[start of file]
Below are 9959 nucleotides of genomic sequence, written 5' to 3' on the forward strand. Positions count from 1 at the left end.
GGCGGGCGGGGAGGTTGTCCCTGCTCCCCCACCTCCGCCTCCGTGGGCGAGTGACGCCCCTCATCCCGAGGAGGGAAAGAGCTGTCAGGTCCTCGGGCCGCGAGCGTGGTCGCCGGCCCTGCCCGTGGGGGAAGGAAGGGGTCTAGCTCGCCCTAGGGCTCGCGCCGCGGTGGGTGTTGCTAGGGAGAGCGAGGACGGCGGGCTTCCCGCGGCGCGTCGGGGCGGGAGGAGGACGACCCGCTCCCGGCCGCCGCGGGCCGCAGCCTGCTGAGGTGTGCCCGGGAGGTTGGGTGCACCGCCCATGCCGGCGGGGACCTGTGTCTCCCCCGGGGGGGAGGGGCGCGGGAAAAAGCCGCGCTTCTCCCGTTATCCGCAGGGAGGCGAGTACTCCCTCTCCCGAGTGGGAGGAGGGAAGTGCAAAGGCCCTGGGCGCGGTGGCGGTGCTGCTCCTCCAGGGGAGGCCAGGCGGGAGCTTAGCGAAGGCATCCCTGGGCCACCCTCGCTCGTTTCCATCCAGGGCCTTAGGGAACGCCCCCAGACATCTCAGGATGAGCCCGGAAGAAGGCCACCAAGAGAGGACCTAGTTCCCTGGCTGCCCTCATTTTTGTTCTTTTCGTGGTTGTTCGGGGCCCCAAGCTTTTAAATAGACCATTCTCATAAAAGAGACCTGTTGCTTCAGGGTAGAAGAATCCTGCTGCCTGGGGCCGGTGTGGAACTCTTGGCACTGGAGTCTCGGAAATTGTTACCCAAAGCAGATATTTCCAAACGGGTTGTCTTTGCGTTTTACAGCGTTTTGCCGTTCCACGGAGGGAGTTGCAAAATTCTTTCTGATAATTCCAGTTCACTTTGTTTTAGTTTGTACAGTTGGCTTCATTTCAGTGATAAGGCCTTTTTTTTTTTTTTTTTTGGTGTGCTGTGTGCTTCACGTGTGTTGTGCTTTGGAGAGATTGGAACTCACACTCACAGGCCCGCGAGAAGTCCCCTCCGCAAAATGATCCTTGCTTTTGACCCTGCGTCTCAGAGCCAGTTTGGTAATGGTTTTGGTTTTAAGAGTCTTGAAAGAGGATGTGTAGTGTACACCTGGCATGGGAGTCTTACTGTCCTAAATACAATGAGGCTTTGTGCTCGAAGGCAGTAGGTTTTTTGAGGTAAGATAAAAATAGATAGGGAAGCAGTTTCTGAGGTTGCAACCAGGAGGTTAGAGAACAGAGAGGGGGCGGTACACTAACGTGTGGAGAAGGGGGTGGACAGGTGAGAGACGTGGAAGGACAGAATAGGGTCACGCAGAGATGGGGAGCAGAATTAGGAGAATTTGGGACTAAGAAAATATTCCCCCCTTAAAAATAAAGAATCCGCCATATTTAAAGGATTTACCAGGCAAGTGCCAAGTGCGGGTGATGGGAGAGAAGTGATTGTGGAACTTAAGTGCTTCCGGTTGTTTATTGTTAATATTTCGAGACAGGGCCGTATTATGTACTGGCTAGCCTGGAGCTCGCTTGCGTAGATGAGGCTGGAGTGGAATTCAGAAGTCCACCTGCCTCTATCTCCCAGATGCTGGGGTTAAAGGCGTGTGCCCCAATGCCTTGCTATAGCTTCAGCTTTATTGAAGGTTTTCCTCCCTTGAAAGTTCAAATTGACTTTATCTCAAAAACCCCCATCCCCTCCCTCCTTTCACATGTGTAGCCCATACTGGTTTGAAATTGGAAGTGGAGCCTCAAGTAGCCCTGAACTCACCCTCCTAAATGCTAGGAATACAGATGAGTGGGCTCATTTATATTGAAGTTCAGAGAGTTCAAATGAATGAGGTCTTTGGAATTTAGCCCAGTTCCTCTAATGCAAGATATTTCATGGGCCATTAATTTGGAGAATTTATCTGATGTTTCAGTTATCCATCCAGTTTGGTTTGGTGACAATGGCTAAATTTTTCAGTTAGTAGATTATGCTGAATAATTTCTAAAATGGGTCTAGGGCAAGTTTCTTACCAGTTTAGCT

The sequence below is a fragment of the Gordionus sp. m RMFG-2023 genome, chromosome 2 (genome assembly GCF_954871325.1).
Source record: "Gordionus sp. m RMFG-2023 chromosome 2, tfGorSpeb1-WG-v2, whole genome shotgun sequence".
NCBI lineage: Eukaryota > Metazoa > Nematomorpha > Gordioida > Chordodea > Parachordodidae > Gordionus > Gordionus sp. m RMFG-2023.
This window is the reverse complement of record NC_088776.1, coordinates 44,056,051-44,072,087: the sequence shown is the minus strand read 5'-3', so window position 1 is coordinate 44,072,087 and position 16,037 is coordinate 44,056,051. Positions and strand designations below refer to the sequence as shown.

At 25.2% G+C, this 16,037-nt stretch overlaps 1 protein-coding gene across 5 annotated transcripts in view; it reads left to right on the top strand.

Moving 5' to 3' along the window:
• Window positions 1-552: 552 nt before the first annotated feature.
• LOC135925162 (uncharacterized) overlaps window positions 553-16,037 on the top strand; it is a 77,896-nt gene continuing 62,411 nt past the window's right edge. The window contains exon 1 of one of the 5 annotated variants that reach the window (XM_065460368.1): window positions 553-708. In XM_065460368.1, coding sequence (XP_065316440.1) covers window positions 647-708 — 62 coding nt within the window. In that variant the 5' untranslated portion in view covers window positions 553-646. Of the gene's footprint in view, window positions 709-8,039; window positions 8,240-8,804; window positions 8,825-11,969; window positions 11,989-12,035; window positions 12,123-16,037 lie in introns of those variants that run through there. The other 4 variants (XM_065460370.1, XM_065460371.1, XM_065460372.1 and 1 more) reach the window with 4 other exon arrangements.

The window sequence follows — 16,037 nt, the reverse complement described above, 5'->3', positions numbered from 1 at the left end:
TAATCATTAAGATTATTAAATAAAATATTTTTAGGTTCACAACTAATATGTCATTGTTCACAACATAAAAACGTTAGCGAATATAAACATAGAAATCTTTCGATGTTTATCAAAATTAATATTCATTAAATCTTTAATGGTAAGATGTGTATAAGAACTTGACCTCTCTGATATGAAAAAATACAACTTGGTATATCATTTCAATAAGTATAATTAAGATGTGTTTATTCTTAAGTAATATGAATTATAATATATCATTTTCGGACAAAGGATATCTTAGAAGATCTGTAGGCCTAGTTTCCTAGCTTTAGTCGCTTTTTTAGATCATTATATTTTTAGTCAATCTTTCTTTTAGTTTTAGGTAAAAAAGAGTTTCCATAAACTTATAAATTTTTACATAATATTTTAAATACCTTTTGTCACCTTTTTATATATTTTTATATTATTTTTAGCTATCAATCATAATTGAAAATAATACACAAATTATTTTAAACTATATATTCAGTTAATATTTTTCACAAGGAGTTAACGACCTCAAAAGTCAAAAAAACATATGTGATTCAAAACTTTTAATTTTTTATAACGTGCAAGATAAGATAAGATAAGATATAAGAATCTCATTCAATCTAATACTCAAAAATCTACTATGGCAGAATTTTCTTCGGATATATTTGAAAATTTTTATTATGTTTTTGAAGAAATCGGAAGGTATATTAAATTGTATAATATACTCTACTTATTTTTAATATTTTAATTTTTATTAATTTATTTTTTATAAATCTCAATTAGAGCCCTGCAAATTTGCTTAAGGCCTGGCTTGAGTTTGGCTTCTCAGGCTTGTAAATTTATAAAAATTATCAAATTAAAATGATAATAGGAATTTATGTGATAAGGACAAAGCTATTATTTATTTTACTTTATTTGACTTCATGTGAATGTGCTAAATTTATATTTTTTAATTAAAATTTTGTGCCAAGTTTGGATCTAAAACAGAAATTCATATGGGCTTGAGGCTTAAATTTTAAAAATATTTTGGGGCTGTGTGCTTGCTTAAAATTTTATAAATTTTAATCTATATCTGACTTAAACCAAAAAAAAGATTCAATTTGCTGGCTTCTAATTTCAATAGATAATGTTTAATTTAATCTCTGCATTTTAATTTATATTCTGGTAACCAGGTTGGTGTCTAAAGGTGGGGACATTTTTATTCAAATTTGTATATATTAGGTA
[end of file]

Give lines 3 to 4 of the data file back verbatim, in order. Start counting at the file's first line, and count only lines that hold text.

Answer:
The sequence below is a fragment of the Gordionus sp. m RMFG-2023 genome, chromosome 2 (genome assembly GCF_954871325.1).
Source record: "Gordionus sp. m RMFG-2023 chromosome 2, tfGorSpeb1-WG-v2, whole genome shotgun sequence".